## Wednesday, March 16, 2016

### Teleporting Zeno's arrow

Here are some plausible theses:

1. Necessarily, an object that is in the same place at time t as it has been for some non-zero period of time prior to t is not moving at t.
2. Necessarily, if an object is at one location at t1 and at another at t2 is moving at some time t at one of the two times or between them.
3. It is possible to have continuous time.
4. If it is possible to have continuous time, it is possible to have continuous time and instantaneous teleportation of the following sort: an object is in one place for some time up to and including t1, then it is instantaneously teleported to a second place where it remains at all times after t1 up to and including t2.
These theses are logically incompatible. For, given (3) and (4), suppose we have a world with continuous time and instantaneous teleportation like in (4). Then by (2), this object moves at some time at or between the two times. But at t1 the object is in the same place as it has been for some time, so by (1) it's not moving. And it's also not moving at any time after t1 (up to t2), since at any time after t1, it's been sitting in the second location for some time.

In some ways, this is an improved version of Zeno's arrow paradox. Zeno had an implausibly strong version of (1) that implied that an object that stayed in the same place for an instant wasn't moving at that instant. That's implausible. But (1) is much weaker. The cost of this weakening is that we need to replace run-of-the-mill movement with teleportation.

Of the premises, I think (4) is the most secure, despite being the most complex. Surely God could teleport things. Here is an argument for (1). Whether an object is in motion at t should not be a future contingent at t. But if the answer to the question whether an object is in motion at t depends on what happens after t, then it would be a future contingent. So it only depends on what happens at or before t. Now if the object has been at the same place for some time prior to t, and is there at t, it should be possible (barring special cases like where God promised that the object will move) for the object to remain there for some time after t. In that case, the object would obviously not be moving at t. But since what happens after t is irrelevant to whether it's moving at t, we conclude that as long as the object has been standing in the same place for some time up to and including t, it's not moving at t.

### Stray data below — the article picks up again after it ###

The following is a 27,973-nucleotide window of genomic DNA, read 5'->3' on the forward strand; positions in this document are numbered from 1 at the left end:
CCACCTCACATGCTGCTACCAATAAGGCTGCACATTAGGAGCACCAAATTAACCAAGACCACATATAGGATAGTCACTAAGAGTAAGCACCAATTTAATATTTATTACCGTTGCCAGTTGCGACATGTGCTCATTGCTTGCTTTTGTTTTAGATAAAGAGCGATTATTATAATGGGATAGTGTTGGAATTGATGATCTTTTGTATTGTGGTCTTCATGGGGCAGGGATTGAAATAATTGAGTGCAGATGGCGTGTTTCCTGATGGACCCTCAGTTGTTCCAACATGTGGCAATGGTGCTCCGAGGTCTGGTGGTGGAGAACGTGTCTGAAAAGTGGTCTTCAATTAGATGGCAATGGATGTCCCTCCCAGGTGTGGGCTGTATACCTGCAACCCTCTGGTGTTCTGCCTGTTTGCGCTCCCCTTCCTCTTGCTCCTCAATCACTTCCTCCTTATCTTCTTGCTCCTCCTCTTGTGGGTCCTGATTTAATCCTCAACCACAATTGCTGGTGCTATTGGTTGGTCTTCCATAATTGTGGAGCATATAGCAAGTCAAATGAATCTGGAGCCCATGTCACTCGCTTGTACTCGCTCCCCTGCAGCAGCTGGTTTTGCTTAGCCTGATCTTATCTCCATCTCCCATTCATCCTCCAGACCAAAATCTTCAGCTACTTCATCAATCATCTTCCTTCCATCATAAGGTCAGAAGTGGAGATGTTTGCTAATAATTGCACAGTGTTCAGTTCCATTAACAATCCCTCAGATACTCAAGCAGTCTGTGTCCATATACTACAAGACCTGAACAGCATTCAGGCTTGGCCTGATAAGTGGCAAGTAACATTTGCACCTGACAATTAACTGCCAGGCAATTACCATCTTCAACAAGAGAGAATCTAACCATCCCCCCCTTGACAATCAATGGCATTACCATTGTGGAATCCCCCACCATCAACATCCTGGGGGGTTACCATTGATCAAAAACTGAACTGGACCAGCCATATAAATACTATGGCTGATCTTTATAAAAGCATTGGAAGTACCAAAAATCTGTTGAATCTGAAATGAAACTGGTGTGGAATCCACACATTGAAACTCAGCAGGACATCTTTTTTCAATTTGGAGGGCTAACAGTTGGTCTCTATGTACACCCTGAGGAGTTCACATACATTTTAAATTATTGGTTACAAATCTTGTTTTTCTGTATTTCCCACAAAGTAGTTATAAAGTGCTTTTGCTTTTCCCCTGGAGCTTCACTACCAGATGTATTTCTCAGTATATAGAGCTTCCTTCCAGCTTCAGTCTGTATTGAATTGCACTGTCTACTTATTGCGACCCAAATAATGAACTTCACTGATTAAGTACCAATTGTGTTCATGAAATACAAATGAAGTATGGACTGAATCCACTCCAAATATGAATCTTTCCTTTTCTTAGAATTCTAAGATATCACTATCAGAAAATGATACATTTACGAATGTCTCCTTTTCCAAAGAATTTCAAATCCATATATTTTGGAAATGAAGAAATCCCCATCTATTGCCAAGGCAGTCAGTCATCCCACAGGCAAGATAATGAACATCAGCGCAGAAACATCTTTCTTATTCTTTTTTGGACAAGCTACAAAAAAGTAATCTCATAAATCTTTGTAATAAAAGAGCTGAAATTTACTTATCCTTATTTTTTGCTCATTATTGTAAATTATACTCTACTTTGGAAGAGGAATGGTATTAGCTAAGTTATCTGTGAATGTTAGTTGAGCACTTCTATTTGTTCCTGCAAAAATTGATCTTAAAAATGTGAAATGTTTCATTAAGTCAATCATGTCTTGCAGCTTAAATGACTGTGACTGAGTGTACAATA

That leaves (2) and (3). I am inclined to reject both of them myself, though of course the argument only requires one to reject one (given the reasons to believe (1) and (4)). Rejecting (2) seems to go hand-in-hand with seeing motion as something that doesn't happen at times, but only between times (the presentist may well have trouble with this).

Baxter White said...

I think (1) is wrong. Consider an object that is stationary until t and then begins moving. (An arrow held at rest on a tense bowstring, then released.) I would say that its motion begins in the place it was resting.

Heath White said...

Sorry, that should be Heath White.

William said...

"If it is possible to have continuous time, it is possible to have continuous time and instantaneous teleportation of the following sort: an object is in one place for some time up to and including t1, then it is instantaneously teleported to a second place where it remains at all times

after t1

up to and including t2."

Assume a frame of reference at a located at a relatively close, nonzero spacelike interval from all positions of the object.

If the object is teleported and is then somewhere else at a time AFTER t1 but BEFORE t2 then it arrives (at the location it is later, at t2) at some other time, say tz. The sequence of times is then

t1 -> tz -> t2 where these are different times, from our frame of reference. So the "motion" occurs during the (maybe infinitesimal) interval tz - t1.

Alexander R Pruss said...

Heath:
On the other hand, think of a ball you toss vertically up. At the top point in the flight it's like the bow string at the moment of release. But at the top point, the ball is at rest, I think.

SMatthewStolte said...

A ball which begins to fall may be said to be at rest at time t=0, but it is still accelerating. Given that modern physics treats acceleration as the *real* change-of-state (whereas constant velocity is equivalent to rest), perhaps this is important. I don’t know.

Alexander R Pruss said...
This comment has been removed by the author.
Alexander R Pruss said...

Good point. One can, though, rerun the argument with change of velocity in place of change of position.

IanS said...

In a Newtonian world with finite forces,(4) would be false. In a non-Newtonian world, our intuitions about position and motion would be unreliable.

Alexander R Pruss said...

Ian:

Motion should just be a special case of change in general. Even in a Newtonian world, there can be instantaneous changes in properties that go beyond the Newtonian scheme. For instance, one could replace movement with change in the degree of pain that some agent experiences.